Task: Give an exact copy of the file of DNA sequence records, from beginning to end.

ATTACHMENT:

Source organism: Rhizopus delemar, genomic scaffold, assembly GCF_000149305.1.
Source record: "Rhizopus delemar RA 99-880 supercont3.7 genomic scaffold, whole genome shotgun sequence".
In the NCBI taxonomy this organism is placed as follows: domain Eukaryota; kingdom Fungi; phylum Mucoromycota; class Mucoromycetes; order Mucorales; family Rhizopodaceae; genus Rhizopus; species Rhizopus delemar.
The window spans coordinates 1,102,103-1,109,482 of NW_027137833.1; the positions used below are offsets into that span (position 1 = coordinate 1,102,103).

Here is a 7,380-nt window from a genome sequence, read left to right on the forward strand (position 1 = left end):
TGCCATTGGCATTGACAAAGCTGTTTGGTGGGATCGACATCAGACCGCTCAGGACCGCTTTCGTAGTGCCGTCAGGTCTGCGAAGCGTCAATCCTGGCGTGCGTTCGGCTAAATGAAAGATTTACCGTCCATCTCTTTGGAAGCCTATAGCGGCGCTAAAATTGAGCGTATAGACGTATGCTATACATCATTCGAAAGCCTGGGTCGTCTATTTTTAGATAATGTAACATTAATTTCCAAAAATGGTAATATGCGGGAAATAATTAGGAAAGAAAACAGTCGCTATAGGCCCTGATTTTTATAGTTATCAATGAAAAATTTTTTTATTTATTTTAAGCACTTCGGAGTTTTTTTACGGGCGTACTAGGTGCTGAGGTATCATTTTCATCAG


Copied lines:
Source organism: Rhizopus delemar, genomic scaffold, assembly GCF_000149305.1.
Source record: "Rhizopus delemar RA 99-880 supercont3.7 genomic scaffold, whole genome shotgun sequence".
In the NCBI taxonomy this organism is placed as follows: domain Eukaryota; kingdom Fungi; phylum Mucoromycota; class Mucoromycetes; order Mucorales; family Rhizopodaceae; genus Rhizopus; species Rhizopus delemar.
The window spans coordinates 1,102,103-1,109,482 of NW_027137833.1; the positions used below are offsets into that span (position 1 = coordinate 1,102,103).

Here is a 7,380-nt window from a genome sequence, read left to right on the forward strand (position 1 = left end):
TGCCATTGGCATTGACAAAGCTGTTTGGTGGGATCGACATCAGACCGCTCAGGACCGCTTTCGTAGTGCCGTCAGGTCTGCGAAGCGTCAATCCTGGCGTGCGTTCGGCTAAATGAAAGATTTACCGTCCATCTCTTTGGAAGCCTATAGCGGCGCTAAAATTGAGCGTATAGACGTATGCTATACATCATTCGAAAGCCTGGGTCGTCTATTTTTAGATAATGTAACATTAATTTCCAAAAATGGTAATATGCGGGAAATAATTAGGAAAGAAAACAGTCGCTATAGGCCCTGATTTTTATAGTTATCAATGAAAAATTTTTTTATTTATTTTAAGCACTTCGGAGTTTTTTTACGGGCGTACTAGGTGCTGAGGTATCATTTTCATCAG